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Growing up as a military brat afforded me many experiences in life. One of my most cherished would be the cultures I had the pleasure of being a part of. From the Deep South and the rich history, beautiful landscapes, and celebrated diversity all the way to the far North with its delicious Maine lobster, black sand beaches, and winters buried under the snow; I’ve loved every minute of it. My favorite place, without having to think about it, would have to be New York. This is where I learned about the wonderful holiday that is Hanukkah. And you guessed it, this post is all about Hanukkah Food Safety.
My friends there are a mixed bag of nationalities as well as beliefs. Since Hanukkah is days away, I am reminded of one friend in particular: we will call her Jane. It is important to understand first that I was raised in a Protestant family with little exposure to other “religions” and what they practice. Getting invited to celebrate a Jewish holiday was very exciting and would also give me the opportunity to experience something new. Of course there was the food to think about since I have loved new foods since I was little.
I will spare you the history lesson (not meaning to offend) due to word count restrictions. If you’re like me, check out what Hanukkah is and where it originated. For the purpose of our time together today, I want to focus on the food eaten during the celebration, touch on the fried food dilemma, and raise awareness when it comes to food safety during Hanukkah.
Arriving at Jane’s house a few hours before meant there was time to meet her family and field questions about who I was. Her and I were strictly classmates and once we made that clear her parents felt more at ease. To say they were old-fashioned and didn’t want their daughter dating a non-Jewish guy would be an understatement. We assured them of our friendship and my curiosity and all was well.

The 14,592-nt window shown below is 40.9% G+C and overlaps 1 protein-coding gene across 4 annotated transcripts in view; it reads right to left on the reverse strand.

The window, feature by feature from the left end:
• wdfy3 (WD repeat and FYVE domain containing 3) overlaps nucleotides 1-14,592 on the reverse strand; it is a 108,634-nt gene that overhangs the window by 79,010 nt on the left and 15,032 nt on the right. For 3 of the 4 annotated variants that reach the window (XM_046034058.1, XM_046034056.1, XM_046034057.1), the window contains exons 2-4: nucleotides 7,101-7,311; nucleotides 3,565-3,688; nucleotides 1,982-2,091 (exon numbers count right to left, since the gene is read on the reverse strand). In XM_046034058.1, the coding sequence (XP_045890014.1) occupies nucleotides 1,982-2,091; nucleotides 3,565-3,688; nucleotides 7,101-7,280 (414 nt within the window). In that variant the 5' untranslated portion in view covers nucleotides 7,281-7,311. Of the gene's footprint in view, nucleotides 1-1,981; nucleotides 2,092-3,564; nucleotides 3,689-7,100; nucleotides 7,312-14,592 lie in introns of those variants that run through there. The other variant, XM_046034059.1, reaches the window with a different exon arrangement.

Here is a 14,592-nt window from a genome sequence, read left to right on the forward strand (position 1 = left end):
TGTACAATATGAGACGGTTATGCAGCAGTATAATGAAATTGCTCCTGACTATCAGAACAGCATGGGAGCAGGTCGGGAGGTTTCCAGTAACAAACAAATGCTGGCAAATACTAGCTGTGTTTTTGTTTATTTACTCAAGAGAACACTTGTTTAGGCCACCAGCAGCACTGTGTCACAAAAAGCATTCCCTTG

The evening was full of laughter, presents, candle lighting and food. I have never tasted food so odd but so delicious before. Knowing what I know now, I would have been a bit on the concerned side as we will discuss in a moment but I didn’t care back then.
From what I remember there were Latkes (fried potato pancakes), brisket, cheese, and jelly-filled sugar donuts. I am sure I am leaving something out but that was twenty years ago. I blame my love of all donuts today on those amazing jelly-filled ones. That is my story at least.
After dinner, we sat around the table and listened as Jane’s father told us of the history of his people, the history of how Hanukkah came to be, and a little about the Jewish faith. After, I had a new perspective and respect for my Jewish friends.
According to Jewish history, a temple was rededicated after overcoming great oppression and a small amount of oil was used to light a candle. That candle miraculously burned for eight days hence the eight days of Hanukkah. Some believe this is why so many of the dishes made during Hanukkah are deep fried. Whatever the reason, it is not hard to see fried foods are eaten a lot during this time.
The FDA has reported on the dangers of too much fried food in our diets ad nauseam. I believe it is important to look at and understand what fried foods can do to the body. According to healthline.com, here are the main points to consider when consuming fried foods:
I am in no way trying to scare anyone. There are oil alternatives as well as deep frying alternatives too. Again, do the research before you cook.
Food safety during a very important time in Jewish tradition is not something in the front of people’s minds. There are a few points to remember when cooking, eating, and enjoying these particular foods. Feel free to add any to the list and let me know when you have.
Take the time to read this from the USDA before deep frying foods. One important fact to understand is: Deep frying oil can reach temperatures of over 400 degrees. When cooking at this temperature, extreme safety measures should be taken to prevent burning oneself or starting a fire. Like other oils, cooking oil is a highly flammable liquid. To prevent flare-ups and house fires, avoid letting oil contact direct flames. Because of this hazard, it is highly recommended to have a kitchen fire extinguisher available when deep-frying.
Hanukkah begins December 22nd and ends December 30th. Even if you are not of the Jewish faith it is important for us to understand what this special holiday is about. Take the time to read about when Hanukkah started and why. If you have the opportunity to spend an evening with a Jewish friend during Hanukkah, do it. You will not regret it.
If you are getting ready to celebrate Hanukkah, take the time to read more on keeping you and your family safe while cooking. We at makefoodsafe.com want to make sure everyone is safe during this time of year. Eat, celebrate, and remember to have a latke for me. Cheers for Hanukkah Food Safety. Happy Hanukkah.
By: Dwight Spencer, Contributing Writer (Non-Lawyer)